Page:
Purple Magazine
— Purple 25YRS Anniv. issue #28 F/W 2017

Xerophile Cactus Expeditions

George Lindsay next to a Ferocactus diguetii, Cerralvo Island, Baja California Sur, Mexico, 1952, photo Reid Moran

From the book Xerophile: Cactus Photographs from Expeditions of the Obsessed, edited and designed by Cactus Store and Help Ltd., published by Hat & Beard Press, 2017

Eulychnia ritteri, Peru, 2002, photo Martin Lowry

Since the 1930s, Southern California has been home to a rich network of cactus and succulent clubs, societies, and shows. Evidence of this history is stored away all over the Southland — go to a longtime cactus collector’s garage, and you’ll likely find shoe boxes stuffed full of old succulent newsletters and magazines, stacked up next to the Christmas decorations and boogie boards.

Miguel Dominguez Leon next to a Pachycereus pringlei, Santa Catalina Island, Baja California Sur, Mexico, 1996, photo Jon Rebman

Bargain bins at cactus shows in the Valley can yield issues of the Czech journal Kaktusy, from the 1980s, out-of-print books on the euphorbias of Africa, or a hand-typed field guide to the cacti of Baja. To us — members of a younger generation of collectors accustomed to relying on the resources available online — this printed material was a fascinating relic, a view into a past world. After opening the Cactus Store, in Los Angeles, we became increasingly captivated by this material. We acquired what we could, and as our library expanded we were continually struck by a certain type of photography that we weren’t accustomed to seeing.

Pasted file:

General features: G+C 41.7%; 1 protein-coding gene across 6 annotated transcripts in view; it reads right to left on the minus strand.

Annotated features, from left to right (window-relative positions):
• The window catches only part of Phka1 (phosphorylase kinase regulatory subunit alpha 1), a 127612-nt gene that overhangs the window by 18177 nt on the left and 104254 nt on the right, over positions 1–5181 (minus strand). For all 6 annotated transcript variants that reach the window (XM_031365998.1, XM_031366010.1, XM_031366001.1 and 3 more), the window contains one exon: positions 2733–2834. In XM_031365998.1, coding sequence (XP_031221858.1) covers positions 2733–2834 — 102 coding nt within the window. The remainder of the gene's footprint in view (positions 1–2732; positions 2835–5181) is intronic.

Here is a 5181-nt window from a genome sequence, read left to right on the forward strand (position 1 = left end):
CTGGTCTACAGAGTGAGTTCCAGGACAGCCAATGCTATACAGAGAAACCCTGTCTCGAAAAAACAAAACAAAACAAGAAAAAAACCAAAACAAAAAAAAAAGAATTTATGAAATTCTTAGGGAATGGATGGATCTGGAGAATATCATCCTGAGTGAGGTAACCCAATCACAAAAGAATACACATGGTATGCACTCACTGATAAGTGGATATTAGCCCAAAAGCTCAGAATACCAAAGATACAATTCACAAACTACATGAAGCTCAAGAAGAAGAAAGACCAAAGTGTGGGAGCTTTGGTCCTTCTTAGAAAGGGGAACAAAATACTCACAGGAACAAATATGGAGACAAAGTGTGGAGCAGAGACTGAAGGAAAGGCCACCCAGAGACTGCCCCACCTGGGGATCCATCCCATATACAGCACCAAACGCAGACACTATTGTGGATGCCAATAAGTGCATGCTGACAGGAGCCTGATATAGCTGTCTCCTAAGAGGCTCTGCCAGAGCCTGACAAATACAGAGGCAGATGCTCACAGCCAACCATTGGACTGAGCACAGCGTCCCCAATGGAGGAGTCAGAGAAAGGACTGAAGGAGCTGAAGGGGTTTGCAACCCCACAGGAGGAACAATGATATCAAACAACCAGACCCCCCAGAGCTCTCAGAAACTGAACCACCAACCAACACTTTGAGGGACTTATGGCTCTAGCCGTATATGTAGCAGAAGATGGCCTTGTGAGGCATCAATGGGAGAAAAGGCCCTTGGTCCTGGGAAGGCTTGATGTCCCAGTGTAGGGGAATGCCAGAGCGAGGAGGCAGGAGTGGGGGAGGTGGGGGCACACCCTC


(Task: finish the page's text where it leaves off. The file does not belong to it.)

Ferocactus gracilis and Fouquieria columnaris, Baja California, Mexico, photo George Lindsay Euphorbia handiensis, Fuerteventura, Canary Islands, 2004, photo Joël Lodé

These weren’t the usual photos of perfect show plants in a greenhouse, a saguaro lit by a blazing sunset, or a slick studio shot of an obscenely flowering Echinopsis. What we became captivated by, and what we found to be far more beautiful and true, were documentary photographs of cacti in their native environments, the often improbable landscapes where these plants grow wild. Seeing an image of a 15-foot-tall Browningia candelaris living in a habitat that is Earth’s closest equivalent to Mars, its trunk thickly covered in spines, topped with a crown of twisted, rust-red branches, will quickly make you realize that the six-inch green juvenile you’ve been caring for — and watching grow at a glacially slow pace — is a long, long way from home. Xerophile: Cactus Photographs from Expeditions of the Obsessed is made up of these images, hundreds of them, which we have spent the past two years tracking down.